“A key learning,” said Dill, “is that litigation gave us the opportunity to come together and have a discussion with each other. Both parties agreed that we’re in it for human health, to grow the pie. We want everybody to understand the importance of supplementation with carotenoids. How can we further grow the market and educate?”

Also notable is that, in another 2016 development, krill competitors Aker BioMarine and Neptune Wellness Solutions similarly reached an accommodation with each other, with leaders at both companies saying that now is the time for innovation, not litigation. Could it be that competitors coming together to build the category is a more savvy strategic business direction than having high-dollar lawyers hash out marginal market share for an individual company?

“Litigation brought us together to find common ground. We see great value in eliminating lutein and zeaxanthin deficiencies in the human population to optimize human health through nutritional guidance,” said Dr. Chris Nelson, president and CEO of Kemin Industries Inc. “To do this Kemin and OmniActive jointly commit to advancing the science supporting the human health benefits of carotenoids.”

This specifically does not include the respective companies’ unique products, compositions and process patents. OmniActive’s Lutemax 2020’s unique composition including lutein, RR-Zeaxanthin and RS-(meso)-Zeaxanthin is not licensed to Kemin as a part of this settlement. Kemin’s ZeaONE patent for RR zeaxanthin from marigold is not licensed to OmniActive as a part of this settlement.

The lutein and zeaxanthin trade organization will start with charter members Kemin and OmniActive, but will grow to include many stakeholders, from researchers to educators and supplement innovators.

There’s all sorts of interesting positioning that a manufacturer and marketer can go with when formulating with lutein and zeaxanthin. While blue light is the most tantalizing, OmniActive has conducted 12 human clinical trials in healthy populations over the past 18 months, said Doyle, in health areas extending beyond visual performance to include cognitive, stress, mood and skin health.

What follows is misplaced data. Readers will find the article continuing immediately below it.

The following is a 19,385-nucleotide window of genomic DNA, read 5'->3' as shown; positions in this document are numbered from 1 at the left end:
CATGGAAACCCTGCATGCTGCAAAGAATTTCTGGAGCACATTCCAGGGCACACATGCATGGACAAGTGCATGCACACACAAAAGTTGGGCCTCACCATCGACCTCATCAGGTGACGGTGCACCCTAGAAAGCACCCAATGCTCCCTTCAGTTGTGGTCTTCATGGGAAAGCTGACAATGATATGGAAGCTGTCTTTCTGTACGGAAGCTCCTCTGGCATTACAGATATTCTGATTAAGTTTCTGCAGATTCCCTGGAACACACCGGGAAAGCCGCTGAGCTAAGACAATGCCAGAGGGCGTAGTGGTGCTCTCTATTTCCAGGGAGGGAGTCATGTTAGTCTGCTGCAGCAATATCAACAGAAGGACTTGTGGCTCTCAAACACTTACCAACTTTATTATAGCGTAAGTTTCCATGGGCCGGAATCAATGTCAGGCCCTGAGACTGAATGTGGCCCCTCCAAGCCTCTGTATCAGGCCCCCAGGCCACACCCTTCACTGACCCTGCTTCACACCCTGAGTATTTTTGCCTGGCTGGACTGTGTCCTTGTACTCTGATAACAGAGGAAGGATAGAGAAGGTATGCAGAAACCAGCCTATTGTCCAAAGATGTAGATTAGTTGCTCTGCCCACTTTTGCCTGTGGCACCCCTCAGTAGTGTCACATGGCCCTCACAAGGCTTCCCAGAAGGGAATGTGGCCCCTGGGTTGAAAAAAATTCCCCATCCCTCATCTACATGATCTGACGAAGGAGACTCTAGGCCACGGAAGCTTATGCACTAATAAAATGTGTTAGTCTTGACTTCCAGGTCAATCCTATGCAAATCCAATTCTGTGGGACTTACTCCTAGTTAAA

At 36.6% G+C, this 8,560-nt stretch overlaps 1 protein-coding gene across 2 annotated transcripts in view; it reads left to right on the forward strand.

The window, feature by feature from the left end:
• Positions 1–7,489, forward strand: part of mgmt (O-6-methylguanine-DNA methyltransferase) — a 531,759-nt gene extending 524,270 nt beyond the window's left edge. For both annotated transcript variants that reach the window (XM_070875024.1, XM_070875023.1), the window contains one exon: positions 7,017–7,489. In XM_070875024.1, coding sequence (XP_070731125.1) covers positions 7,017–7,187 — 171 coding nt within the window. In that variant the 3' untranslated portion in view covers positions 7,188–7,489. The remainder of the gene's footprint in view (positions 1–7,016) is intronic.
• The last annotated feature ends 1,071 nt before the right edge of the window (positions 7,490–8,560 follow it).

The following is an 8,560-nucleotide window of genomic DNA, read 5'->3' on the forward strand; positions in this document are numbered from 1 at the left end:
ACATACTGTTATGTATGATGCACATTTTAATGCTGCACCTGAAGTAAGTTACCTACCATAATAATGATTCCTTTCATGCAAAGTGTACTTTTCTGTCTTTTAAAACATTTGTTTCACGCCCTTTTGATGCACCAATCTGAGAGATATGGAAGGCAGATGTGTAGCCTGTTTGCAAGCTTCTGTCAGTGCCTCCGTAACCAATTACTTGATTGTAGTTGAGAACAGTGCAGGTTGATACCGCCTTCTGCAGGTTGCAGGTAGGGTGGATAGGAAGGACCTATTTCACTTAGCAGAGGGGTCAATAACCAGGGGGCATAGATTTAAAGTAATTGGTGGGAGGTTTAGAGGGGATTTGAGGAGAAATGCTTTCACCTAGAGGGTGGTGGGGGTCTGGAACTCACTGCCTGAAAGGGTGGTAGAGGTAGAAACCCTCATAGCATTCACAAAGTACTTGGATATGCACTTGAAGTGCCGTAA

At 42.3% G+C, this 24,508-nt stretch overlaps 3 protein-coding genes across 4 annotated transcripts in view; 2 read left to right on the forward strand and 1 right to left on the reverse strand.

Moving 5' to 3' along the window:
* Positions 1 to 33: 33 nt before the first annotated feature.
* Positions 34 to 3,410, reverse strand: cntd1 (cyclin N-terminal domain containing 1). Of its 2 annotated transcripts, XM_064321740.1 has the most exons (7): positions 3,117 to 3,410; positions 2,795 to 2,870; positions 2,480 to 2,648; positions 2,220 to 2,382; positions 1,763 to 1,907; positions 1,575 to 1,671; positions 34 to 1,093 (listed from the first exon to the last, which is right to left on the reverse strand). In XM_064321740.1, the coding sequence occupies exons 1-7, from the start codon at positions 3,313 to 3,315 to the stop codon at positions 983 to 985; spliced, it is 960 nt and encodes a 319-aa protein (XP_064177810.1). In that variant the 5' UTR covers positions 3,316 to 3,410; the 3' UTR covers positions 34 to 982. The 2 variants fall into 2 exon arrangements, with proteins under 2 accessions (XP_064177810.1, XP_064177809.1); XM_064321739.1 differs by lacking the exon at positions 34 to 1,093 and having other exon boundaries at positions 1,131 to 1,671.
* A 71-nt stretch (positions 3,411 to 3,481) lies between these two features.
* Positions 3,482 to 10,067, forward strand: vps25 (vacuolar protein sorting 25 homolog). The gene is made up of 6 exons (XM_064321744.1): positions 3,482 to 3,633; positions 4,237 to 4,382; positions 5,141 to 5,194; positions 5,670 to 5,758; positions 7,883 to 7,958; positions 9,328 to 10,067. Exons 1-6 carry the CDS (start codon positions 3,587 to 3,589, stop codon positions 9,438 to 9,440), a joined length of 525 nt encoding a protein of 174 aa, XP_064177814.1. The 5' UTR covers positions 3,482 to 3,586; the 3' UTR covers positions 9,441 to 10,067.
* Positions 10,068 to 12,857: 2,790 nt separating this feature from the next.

“There’s a lot going on out there,” said Doyle, “A lot to innovate. That’s really important in the future. The public health benefit is where we’re focusing on, marrying science with consumer desires.”

Dill of course agrees. “That’s who wins here, our customers the manufacturers. As will consumers because now they’ll have even more opportunities to take advantage of great formulations.”

So while OmniActive and Kemin will continue their independent research, innovation and market development for their respective product portfolio, and continue to compete in the marketplace, the two companies will be working together to support the growth of the overall macular carotenoid market. It’s easy to see how such collaboration will remove roadblocks and only help enhance the viability of the supplements vision-health market.

About the Author(s)

Todd Runestad

Content Director,, Sr. Supplements Editor, Natural Products Insider

I've been writing on nutrition science news since 1997. I'm The content director for NaturalProductsInsidercom and digital magazines. Other incarnations: supplements editor for, Delicious Living and Natural Foods Merchandiser. Former editor-in-chief of Functional Ingredients magazine and still cover raw material innovations and ingredient science.

Connect with me here

My daily vitamin regime includes a morning smoothie with a range of powders including protein, collagen and spirulina; a quality multi, B complex, C with bioflavonoids, >2,000IU vitamin D, E, magnesium, high-selenium yeast, PQQ, choline, alpha-lipoic acid with carnitine, coQ10, fish oil concentrate, probiotics and some adaptogenic herbs.